I have experienced two years of drama, and every time another blow came, I just shook it off and kept going. Not because I am so amazing but because I didn’t have a choice.

So, if I have learned anything from my two years of cataclysm and calamity, it is simply that you cannot predict an outcome, you can only control your role in the process and nothing more.

This week, I spoke to a friend whose child is undergoing serious and potentially life ending treatment for cancer.

“Stoicism wins the day. You can control your part of the process in your son’s life but nothing more. Stay centered and process driven. 🏹🏆”

Now here is my list on how to set goals like a Stoic and be a process driven machine.

  1. Write down what you want to do.
  2. Assess the current state of your situation.
  3. Where are your weaknesses?
  4. Where do you need to improve?
  5. What can you do to turn the weaknesses into strengths?
  6. How will your life have to change?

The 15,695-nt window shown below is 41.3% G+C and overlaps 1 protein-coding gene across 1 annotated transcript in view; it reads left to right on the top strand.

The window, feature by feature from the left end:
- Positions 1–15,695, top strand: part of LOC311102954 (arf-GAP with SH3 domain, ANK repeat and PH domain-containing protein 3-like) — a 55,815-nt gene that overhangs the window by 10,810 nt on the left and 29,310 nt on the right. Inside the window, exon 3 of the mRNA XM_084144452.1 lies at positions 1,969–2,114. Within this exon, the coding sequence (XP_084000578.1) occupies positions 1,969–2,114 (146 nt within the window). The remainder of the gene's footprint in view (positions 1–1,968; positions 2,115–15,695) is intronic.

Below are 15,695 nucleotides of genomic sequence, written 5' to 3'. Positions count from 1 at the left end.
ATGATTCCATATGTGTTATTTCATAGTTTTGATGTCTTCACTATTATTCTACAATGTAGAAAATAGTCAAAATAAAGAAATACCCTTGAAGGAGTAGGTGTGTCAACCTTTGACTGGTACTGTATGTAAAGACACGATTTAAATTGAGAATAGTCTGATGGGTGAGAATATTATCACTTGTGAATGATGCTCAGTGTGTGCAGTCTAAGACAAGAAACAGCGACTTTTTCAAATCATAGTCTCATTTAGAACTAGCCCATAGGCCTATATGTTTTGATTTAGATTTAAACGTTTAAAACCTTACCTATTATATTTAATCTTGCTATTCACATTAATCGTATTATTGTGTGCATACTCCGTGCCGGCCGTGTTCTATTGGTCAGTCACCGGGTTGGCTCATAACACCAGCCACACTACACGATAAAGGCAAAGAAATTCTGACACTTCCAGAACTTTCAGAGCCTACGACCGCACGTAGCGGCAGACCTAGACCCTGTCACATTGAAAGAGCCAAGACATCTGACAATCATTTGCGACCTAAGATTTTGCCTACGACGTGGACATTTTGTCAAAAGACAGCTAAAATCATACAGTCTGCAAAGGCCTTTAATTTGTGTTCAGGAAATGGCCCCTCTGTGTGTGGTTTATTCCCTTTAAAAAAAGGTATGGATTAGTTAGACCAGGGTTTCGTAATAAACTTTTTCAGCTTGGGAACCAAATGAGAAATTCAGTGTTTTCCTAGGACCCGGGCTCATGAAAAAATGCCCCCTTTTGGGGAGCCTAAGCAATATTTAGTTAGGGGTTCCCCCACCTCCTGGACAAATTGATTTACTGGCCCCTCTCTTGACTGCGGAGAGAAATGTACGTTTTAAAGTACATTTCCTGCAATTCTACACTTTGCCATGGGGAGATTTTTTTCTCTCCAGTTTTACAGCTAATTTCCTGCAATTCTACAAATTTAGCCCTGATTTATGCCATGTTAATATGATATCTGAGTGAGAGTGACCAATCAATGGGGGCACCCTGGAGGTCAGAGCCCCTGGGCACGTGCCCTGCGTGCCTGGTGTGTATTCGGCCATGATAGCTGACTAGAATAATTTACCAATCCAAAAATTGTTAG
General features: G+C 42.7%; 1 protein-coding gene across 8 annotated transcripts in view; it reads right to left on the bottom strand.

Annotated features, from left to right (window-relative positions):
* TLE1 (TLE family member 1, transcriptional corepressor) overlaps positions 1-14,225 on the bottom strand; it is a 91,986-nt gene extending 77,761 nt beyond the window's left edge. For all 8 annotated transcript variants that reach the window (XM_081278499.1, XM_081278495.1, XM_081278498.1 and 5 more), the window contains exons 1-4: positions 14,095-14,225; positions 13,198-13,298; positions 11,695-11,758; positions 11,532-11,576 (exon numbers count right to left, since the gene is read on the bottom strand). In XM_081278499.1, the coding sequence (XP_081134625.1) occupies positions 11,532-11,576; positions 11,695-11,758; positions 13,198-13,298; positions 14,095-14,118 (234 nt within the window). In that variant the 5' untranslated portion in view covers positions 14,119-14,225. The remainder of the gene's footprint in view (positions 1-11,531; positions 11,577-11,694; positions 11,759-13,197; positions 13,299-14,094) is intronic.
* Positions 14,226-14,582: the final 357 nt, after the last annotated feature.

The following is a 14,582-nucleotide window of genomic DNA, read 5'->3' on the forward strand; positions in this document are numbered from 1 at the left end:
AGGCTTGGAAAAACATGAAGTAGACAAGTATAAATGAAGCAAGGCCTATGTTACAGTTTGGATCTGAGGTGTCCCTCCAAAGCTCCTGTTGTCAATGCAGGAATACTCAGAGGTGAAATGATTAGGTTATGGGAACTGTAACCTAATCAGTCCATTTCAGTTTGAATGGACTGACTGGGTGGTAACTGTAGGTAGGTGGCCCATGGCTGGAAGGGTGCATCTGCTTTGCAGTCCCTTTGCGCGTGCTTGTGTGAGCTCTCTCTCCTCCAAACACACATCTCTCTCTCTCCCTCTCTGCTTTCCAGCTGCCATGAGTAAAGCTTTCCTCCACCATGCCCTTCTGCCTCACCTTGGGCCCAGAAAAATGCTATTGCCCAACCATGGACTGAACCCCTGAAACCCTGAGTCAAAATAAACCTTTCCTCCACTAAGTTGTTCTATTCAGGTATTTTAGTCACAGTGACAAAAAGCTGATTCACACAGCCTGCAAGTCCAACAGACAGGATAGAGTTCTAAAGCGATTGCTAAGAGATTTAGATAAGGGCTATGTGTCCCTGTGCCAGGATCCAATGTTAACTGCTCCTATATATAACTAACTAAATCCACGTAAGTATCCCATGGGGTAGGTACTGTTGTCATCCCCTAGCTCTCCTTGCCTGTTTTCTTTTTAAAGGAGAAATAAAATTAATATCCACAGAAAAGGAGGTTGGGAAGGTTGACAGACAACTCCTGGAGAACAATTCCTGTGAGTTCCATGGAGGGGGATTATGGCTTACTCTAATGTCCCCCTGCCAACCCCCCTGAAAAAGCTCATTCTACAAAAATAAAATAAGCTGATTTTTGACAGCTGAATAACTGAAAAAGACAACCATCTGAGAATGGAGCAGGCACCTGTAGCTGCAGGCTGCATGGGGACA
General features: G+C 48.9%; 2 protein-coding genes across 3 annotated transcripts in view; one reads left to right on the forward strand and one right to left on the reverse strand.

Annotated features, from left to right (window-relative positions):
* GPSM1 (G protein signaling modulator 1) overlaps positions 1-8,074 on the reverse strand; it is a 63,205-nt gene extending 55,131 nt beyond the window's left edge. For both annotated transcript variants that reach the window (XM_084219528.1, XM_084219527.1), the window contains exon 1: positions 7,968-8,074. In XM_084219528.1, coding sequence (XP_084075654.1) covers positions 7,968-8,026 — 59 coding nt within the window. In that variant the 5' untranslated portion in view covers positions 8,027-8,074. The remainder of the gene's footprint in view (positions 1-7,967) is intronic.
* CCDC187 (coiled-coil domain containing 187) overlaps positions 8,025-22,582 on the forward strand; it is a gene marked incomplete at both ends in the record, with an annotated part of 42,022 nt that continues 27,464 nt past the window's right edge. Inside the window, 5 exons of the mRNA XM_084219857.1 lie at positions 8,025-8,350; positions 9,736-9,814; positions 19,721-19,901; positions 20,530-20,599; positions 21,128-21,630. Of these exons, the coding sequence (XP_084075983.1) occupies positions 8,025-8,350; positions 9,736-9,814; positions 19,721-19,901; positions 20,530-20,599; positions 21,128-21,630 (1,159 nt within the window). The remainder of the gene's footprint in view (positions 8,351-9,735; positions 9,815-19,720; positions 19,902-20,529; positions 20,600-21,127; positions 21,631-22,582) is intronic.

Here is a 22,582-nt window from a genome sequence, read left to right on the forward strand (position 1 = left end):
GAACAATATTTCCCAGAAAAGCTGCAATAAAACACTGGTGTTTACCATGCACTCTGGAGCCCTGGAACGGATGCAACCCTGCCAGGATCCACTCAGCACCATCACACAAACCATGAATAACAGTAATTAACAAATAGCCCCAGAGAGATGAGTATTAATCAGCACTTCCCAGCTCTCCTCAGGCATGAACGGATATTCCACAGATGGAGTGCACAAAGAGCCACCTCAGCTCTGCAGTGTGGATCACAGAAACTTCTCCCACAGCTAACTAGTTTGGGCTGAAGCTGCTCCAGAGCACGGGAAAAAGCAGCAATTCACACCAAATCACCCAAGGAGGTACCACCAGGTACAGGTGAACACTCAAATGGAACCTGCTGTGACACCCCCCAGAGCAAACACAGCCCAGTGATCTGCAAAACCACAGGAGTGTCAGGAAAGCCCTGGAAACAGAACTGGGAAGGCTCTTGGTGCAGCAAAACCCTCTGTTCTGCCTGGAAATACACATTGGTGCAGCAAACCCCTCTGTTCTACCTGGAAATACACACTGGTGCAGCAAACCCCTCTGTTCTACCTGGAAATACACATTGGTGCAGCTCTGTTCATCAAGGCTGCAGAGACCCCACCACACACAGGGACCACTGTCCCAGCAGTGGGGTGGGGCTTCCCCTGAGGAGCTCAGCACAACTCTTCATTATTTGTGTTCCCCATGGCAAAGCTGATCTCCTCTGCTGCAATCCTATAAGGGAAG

7. What will you do when people question or even mock you?
  8. And finally, how will achieving this goal push you towards being the person you want to be?

Let’s look at this in relation to  a real goal.

Perhaps your goal is to have a book published.

If you are setting stoic goals, the goal would be not to be published but instead, the noble goal of bringing you closer to your fated self.  To write something that you are proud of,  that you hope will help people or bring enjoyment to others.

To write something that is the result of you pushing yourself to become a better writer with each draft, to assess your writing, and your process and see where it can improve.

Take a writing course, read more, make more time to do both of these, so perhaps you have to give up watching television two nights of the week. Will your loved ones support you in this? Will they step up to help you reach the goals of becoming a focused, principled, learned writer?

Get it?

And will this bring you to the initial, naive goal of being published? Who knows? If the Fates allow, but that’s not the point, is it? The point is- make the goal noble, make the process stringent, and change your life to support this. The rest is up to destiny, and after the clusterfuck of 2016 we have learned that life turns on a dime and the best we can do is just make progress however we can, with harm to none and the hope that we will be closer to our true selves by the end of 2017.

Peace to you and may 2017 bring you to your best self.

 

Kate